Jim Johnson’s Art through the Lens of Jean Arp

When looking at the paintings, woodcuts and sculpture of Jean Arp (1886-1966) one is struck by an almost familial resemblance that links even his most monumental torsos with his most delicate flowing plant-forms.  Art historian Carola Giedion-Welcker wrote that “Arp is less interested in the fixed individual case than in the animated play of relationships, the sounds and echoes within that dynamic order in which everything fluctuates and is eternally subject to change and transformation.” In Arp’s woodcuts, such as Le Nouvel age de l’art,  there is still a figurative quality to the organic floral/microbiological forms as they flow across the paper.  The gentle undulation also features sudden turns and branches that create an impression of movement that evokes a very human dynamic.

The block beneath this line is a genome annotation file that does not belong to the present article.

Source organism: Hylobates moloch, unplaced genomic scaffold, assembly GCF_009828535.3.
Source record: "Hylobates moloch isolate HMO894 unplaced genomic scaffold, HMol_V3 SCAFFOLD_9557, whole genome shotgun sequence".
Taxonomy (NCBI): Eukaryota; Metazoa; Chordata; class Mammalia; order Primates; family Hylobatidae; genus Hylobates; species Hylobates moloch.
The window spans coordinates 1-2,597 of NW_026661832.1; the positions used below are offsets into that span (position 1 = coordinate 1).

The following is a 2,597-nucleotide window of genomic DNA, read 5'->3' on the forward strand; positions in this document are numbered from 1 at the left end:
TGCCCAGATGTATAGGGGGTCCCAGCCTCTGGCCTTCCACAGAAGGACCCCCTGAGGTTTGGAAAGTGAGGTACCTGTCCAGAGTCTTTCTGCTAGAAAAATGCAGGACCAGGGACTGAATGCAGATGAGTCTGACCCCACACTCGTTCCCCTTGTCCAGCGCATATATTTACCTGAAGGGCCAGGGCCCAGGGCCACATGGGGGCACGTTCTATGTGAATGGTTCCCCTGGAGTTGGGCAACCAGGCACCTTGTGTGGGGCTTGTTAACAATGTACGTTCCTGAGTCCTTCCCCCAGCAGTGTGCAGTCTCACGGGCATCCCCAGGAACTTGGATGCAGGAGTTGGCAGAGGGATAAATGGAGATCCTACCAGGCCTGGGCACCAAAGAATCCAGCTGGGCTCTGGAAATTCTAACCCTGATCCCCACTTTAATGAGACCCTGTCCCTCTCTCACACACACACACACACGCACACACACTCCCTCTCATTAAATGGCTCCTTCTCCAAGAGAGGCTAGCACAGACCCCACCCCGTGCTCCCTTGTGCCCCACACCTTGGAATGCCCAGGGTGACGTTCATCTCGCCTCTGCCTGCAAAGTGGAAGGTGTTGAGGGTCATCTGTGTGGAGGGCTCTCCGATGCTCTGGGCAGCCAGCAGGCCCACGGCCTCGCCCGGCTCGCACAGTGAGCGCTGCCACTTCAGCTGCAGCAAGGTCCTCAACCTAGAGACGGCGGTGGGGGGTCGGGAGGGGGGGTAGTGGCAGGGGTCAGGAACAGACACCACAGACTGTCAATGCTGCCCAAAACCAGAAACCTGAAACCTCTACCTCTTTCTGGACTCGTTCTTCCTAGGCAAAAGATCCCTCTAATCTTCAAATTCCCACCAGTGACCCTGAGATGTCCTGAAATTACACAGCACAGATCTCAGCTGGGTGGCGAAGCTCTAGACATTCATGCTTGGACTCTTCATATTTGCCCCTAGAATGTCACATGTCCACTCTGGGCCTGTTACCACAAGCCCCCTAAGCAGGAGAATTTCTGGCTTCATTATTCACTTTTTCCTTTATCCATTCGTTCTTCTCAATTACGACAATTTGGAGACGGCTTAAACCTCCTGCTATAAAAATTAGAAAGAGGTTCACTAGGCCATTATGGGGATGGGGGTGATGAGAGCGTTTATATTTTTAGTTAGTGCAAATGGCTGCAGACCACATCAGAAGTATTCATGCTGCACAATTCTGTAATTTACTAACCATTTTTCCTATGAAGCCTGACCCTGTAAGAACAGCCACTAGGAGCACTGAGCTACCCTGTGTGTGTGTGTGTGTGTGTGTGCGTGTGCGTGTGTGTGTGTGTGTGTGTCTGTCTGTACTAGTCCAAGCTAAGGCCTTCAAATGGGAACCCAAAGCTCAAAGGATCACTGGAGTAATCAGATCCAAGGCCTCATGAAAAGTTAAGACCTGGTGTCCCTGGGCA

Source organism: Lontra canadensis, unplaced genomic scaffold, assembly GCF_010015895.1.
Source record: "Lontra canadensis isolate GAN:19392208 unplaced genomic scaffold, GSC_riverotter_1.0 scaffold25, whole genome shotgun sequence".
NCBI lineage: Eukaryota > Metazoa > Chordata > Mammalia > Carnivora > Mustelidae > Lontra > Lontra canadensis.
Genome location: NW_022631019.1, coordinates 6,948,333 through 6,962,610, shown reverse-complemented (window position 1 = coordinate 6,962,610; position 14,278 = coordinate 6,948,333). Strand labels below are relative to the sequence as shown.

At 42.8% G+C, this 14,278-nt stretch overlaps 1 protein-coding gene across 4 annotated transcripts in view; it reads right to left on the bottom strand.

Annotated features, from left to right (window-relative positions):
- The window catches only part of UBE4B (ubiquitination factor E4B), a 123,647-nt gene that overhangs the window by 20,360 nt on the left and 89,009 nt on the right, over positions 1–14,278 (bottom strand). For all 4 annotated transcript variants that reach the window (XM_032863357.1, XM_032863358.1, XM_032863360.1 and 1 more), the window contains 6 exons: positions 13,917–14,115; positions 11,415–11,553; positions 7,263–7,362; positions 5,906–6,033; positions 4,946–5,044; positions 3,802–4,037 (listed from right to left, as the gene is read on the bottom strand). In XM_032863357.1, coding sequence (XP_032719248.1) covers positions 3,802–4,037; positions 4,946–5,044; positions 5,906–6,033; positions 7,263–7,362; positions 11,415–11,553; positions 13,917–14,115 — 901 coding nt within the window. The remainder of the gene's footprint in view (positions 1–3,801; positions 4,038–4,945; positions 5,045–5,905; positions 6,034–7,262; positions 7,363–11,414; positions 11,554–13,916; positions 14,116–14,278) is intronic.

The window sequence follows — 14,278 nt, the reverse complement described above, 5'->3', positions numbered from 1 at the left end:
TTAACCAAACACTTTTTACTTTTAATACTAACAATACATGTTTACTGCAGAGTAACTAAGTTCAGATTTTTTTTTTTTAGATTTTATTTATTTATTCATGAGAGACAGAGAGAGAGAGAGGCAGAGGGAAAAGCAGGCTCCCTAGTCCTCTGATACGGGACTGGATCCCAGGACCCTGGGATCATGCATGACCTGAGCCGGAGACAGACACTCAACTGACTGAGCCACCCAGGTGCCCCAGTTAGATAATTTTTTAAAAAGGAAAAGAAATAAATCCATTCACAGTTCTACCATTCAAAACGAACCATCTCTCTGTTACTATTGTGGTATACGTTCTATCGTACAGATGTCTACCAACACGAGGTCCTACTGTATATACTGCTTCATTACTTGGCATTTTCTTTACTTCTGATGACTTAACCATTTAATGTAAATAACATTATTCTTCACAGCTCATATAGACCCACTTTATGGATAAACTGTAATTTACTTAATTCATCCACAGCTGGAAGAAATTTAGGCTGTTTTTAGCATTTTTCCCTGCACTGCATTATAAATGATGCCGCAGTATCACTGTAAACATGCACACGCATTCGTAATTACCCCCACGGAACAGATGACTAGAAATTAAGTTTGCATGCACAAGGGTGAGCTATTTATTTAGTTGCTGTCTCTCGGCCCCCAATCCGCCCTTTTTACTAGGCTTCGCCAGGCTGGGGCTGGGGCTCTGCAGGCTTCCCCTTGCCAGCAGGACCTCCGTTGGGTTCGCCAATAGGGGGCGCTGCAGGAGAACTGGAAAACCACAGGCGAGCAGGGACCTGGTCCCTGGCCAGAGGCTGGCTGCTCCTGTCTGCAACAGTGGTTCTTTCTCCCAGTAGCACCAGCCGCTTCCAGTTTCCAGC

Atlanta artist Jim Johnson’s works, which largely consist of acrylics and conte crayon on paper, printed media, plexiglass and wood panel, invite the viewer to peer through literal and contextual layers to unlock the full range of movement within.  While often featuring a more gestural kinetic line action and interplay of color when compared to the works of Arp, Johnson’s pieces still also display an articulation of form and clever constraint  of negative space reminiscent of Arp’s paintings and sculptures.  While this is readily apparent in Johnson’s homages, such as Windows 1 and 2 and Jumper 1 through 4,  other pieces by the artist that are not contained within negative space, such as BGG # 38 and #39 also contain wonderfully characterized forms that curl, slash and bound inside their respective areas of the composition.  While Johnson’s set Windows 1 and 2 is an actual homage to Jean Arp, the legacy of the plastic articulation and organic growth process inherent in Arp’s vision finds root in many more of Jim Johnson’s creations.

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